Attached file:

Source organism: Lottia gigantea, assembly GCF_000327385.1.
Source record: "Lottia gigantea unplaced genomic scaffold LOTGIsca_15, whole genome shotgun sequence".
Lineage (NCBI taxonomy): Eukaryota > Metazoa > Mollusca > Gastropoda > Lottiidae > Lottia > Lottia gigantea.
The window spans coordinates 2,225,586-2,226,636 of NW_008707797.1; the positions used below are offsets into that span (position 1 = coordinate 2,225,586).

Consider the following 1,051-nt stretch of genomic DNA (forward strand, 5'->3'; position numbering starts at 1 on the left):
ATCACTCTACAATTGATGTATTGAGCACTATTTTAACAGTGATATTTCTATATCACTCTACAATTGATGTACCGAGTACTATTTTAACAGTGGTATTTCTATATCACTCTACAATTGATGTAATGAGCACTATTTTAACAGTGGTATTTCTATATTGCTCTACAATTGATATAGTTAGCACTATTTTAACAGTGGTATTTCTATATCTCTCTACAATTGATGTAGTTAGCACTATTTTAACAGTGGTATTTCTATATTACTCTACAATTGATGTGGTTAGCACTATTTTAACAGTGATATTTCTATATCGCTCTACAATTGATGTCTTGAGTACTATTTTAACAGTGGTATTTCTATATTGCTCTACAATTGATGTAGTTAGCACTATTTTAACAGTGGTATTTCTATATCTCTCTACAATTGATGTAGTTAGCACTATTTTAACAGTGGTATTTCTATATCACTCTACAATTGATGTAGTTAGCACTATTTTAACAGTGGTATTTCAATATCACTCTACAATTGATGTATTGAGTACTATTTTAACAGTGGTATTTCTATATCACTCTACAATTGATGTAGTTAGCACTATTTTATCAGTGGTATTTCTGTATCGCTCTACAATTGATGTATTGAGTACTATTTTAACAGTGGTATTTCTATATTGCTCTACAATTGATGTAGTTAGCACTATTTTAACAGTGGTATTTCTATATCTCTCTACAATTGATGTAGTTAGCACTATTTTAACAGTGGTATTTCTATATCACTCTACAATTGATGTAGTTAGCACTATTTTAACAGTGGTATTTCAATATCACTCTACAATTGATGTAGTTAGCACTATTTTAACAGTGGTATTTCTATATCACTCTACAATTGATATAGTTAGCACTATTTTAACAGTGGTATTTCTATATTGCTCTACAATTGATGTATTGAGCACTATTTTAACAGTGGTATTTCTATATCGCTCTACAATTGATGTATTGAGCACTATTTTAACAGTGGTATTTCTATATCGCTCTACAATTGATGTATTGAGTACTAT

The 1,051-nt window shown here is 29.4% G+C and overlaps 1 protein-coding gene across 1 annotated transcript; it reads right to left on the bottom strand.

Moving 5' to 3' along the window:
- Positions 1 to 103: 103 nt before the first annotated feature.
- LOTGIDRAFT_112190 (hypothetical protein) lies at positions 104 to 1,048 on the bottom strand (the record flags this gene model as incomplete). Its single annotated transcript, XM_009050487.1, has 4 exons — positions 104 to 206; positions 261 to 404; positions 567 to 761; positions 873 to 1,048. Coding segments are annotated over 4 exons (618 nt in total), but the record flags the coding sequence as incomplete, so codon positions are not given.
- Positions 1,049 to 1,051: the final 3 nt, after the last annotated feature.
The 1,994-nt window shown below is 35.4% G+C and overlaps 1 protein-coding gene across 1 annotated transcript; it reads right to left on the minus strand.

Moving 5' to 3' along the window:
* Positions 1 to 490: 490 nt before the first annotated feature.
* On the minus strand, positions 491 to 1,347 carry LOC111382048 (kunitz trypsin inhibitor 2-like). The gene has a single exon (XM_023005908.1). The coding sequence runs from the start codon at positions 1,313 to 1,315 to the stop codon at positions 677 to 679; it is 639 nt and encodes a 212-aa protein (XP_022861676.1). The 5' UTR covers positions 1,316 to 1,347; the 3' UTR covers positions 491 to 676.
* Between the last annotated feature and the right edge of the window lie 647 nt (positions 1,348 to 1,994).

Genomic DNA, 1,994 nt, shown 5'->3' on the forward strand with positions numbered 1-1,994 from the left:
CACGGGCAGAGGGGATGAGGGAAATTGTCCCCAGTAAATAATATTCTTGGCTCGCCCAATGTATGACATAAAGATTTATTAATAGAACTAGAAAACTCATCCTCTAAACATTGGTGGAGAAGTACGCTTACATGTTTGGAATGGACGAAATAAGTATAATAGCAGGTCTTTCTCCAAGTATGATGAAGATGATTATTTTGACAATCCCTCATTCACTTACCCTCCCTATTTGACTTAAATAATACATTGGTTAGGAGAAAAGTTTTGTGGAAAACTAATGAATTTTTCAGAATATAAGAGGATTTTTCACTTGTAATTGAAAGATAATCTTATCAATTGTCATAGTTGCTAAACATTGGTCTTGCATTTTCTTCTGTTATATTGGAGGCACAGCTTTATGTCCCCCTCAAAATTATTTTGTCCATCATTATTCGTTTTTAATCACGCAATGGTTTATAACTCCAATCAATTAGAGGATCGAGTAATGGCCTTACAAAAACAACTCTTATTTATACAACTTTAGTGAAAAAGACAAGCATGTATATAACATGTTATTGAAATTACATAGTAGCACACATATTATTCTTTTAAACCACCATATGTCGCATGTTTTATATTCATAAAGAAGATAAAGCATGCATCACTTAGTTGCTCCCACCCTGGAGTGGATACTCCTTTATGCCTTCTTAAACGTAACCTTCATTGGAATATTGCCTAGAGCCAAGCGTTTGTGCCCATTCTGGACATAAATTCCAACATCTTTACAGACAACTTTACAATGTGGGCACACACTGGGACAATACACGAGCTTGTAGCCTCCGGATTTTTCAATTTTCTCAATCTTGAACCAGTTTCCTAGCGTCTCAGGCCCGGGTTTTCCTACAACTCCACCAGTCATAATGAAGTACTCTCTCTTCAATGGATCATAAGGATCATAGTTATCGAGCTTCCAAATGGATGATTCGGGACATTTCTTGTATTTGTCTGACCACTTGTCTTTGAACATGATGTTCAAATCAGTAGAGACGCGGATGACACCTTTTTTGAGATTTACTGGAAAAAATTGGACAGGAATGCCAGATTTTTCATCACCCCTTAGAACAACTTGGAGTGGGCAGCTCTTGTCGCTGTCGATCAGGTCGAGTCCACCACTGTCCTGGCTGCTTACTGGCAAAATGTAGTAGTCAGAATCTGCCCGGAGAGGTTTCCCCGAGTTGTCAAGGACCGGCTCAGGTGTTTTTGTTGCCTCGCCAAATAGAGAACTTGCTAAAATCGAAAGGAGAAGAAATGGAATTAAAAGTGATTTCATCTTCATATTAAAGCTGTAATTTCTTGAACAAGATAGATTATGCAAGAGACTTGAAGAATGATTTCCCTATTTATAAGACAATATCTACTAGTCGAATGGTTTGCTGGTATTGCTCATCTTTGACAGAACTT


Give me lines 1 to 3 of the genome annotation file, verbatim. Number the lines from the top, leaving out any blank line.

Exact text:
Source organism: Lottia gigantea, assembly GCF_000327385.1.
Source record: "Lottia gigantea unplaced genomic scaffold LOTGIsca_15, whole genome shotgun sequence".
Lineage (NCBI taxonomy): Eukaryota > Metazoa > Mollusca > Gastropoda > Lottiidae > Lottia > Lottia gigantea.